As discussed during Lecture 13, for the theories one encounters when studying set theory, no absolute consistency results are possible, and we rather look for relative consistency statements. For example, the theories “There is a weakly inaccessible cardinal” and “There is a strongly inaccessible cardinal” are equiconsistent. This means that a weak theory (much less than suffices) can prove . Namely: is a subtheory of , so its inconsistency implies the inconsistency of . Assume is inconsistent and fix a proof of an inconsistency from . Then a proof of an inconsistency from can be found by showing that each is a theorem of , and this argument can be carried out in a theory (such as ) where the syntactic manipulations of formulas that this involves are possible.

It is a remarkable empirical fact that the combinatorial statements studied by set theorists can be measured against a linear scale of consistency, calibrated by the so called large cardinal axioms, of which strongly inaccessible cardinals are perhaps the first natural example. Hypotheses as unrelated as the saturation of the nonstationary ideal or determinacy have been shown equiconsistent with extensions of by large cardinals. One direction (that models with large cardinals generate models of the hypothesis under study) typically involves the method of forcing and won’t be discussed further here. The other direction, just as in the very simple example of weak vs strong inaccessibility, typically requires showing that certain transitive classes (like ) must have large cardinals of the desired sort. We will illustrate these ideas by obtaining large cardinals from determinacy in the last lecture of the course.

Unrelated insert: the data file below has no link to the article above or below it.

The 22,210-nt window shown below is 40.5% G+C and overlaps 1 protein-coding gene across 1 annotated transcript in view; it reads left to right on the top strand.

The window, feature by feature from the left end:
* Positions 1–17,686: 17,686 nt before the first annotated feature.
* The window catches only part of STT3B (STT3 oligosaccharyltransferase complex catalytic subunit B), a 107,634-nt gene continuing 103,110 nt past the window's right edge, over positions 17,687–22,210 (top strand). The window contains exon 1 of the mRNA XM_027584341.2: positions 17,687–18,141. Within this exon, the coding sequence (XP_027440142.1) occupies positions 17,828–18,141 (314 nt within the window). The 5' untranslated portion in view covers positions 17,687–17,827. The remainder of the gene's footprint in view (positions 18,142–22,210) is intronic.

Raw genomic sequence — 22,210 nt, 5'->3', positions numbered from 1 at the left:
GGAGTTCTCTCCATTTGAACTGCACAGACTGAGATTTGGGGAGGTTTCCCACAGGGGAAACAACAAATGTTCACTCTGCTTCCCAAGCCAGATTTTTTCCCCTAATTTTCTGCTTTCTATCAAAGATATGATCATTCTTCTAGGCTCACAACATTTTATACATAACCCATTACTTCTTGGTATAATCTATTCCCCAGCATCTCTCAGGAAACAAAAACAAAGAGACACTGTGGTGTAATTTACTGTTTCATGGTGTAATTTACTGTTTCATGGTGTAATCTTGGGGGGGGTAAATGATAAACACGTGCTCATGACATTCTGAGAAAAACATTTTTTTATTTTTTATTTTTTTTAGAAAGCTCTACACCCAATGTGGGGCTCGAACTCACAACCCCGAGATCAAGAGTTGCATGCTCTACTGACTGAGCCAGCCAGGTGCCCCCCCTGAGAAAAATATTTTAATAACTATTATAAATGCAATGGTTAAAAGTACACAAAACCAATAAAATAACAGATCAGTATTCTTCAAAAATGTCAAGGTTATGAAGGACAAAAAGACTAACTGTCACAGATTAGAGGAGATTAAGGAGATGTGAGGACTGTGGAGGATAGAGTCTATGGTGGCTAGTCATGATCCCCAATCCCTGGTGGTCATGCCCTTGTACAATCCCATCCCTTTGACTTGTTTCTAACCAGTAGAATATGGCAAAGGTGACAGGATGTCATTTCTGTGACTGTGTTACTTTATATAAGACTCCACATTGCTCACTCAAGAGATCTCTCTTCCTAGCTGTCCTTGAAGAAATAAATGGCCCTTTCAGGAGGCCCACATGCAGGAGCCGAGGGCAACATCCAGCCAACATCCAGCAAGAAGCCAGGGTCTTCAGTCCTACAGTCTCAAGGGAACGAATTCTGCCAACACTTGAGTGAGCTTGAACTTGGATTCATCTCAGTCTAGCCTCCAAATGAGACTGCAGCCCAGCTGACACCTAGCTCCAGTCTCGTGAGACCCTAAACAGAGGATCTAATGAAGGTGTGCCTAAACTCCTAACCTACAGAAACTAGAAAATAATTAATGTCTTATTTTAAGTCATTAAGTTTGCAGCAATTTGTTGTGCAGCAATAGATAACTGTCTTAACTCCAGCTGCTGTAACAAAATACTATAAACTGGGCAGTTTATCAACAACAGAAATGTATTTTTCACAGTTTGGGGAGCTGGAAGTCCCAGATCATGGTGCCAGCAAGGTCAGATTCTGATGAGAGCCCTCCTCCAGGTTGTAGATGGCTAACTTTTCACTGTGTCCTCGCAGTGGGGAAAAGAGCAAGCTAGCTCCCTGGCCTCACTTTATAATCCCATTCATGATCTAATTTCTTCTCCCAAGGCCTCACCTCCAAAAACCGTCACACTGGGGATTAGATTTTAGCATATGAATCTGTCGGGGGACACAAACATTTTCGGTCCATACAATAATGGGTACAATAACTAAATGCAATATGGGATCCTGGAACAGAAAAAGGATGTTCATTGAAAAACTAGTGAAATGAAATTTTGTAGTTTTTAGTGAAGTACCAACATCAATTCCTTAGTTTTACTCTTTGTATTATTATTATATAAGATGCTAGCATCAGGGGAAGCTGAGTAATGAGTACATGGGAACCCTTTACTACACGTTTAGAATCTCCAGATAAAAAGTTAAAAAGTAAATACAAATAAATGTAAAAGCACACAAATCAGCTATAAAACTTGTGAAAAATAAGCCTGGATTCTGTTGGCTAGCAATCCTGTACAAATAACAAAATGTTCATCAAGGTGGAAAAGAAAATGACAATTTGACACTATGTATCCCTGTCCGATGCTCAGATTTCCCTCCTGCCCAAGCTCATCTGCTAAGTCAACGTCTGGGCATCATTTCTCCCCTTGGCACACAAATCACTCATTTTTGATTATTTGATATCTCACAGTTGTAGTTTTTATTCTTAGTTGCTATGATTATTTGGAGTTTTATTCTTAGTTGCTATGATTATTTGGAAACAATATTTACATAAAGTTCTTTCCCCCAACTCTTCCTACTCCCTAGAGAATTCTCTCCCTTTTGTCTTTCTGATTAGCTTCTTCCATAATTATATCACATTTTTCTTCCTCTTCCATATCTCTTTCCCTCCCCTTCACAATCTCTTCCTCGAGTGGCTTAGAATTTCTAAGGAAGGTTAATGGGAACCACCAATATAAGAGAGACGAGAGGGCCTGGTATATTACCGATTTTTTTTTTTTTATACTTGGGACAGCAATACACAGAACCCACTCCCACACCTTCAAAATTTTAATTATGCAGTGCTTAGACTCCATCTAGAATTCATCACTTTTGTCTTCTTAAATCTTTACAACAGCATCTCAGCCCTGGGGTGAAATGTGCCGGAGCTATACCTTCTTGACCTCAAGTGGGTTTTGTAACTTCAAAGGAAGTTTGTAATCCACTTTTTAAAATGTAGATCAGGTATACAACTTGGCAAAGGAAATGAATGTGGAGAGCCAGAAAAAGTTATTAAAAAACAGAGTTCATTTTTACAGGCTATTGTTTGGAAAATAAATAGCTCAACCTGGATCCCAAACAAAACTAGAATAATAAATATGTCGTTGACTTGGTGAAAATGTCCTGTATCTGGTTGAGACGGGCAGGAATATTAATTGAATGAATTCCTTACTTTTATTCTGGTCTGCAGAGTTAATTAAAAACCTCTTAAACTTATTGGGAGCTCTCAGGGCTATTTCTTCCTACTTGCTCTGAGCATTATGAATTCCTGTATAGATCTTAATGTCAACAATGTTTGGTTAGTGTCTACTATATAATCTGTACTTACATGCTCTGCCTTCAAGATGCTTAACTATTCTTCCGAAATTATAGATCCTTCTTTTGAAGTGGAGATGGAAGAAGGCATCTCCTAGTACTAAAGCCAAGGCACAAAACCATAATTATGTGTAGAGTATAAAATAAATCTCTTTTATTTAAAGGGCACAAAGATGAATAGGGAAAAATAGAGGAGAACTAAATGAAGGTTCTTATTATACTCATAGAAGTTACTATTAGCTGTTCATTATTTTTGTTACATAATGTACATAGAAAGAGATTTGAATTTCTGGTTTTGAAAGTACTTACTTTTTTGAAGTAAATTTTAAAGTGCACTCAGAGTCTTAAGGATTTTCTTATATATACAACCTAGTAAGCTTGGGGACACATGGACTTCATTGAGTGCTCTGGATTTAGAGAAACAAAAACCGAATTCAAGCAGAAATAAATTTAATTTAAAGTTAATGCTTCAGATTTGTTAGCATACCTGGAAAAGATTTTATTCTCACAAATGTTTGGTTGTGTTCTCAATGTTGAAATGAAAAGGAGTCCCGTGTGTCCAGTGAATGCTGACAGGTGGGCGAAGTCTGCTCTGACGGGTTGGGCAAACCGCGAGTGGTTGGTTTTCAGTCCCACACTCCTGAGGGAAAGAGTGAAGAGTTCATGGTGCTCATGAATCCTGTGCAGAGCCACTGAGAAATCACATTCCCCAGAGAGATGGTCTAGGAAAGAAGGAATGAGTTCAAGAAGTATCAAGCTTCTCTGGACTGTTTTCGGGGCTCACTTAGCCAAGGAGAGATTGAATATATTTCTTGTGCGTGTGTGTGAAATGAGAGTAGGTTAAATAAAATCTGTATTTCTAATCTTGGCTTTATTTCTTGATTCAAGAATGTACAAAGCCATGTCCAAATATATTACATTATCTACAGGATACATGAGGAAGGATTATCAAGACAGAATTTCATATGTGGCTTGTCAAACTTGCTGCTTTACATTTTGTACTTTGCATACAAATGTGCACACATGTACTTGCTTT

We defined the axiom of determinacy . It contradicts choice but it relativizes to the model . This is actually the natural model to study and, in fact, from large cardinals one can prove that .

We illustrated basic consequences of for the theory of the reals by showing that it implies that every set of reals has the perfect set property (and therefore a version of is true under ). Similar arguments give that implies that all sets of reals have the Baire property and are Lebesgue measurable. In the last lecture of the course we will use the perfect set property of sets of reals to show that the consistency of implies the consistency of strongly inaccessible cardinals.

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Let $C$ be the standard Cantor middle-third set. As a consequence of the Baire category theorem, there are numbers $r$ such that $C+r$ consists solely of irrational numbers, see here. What would be an explicit example of a number $r$ with this property? Short of an explicit example, are there any references addressing this question? A natural approach would […]

Suppose $M$ is an inner model (of $\mathsf{ZF}$) with the same reals as $V$, and let $A\subseteq \mathbb R$ be a set of reals in $M$. Suppose further that $A$ is determined in $M$. Under these assumptions, $A$ is also determined in $V$. The point is that since winning strategies are coded by reals, and any possible run of the game for $A$ is coded by a real, […]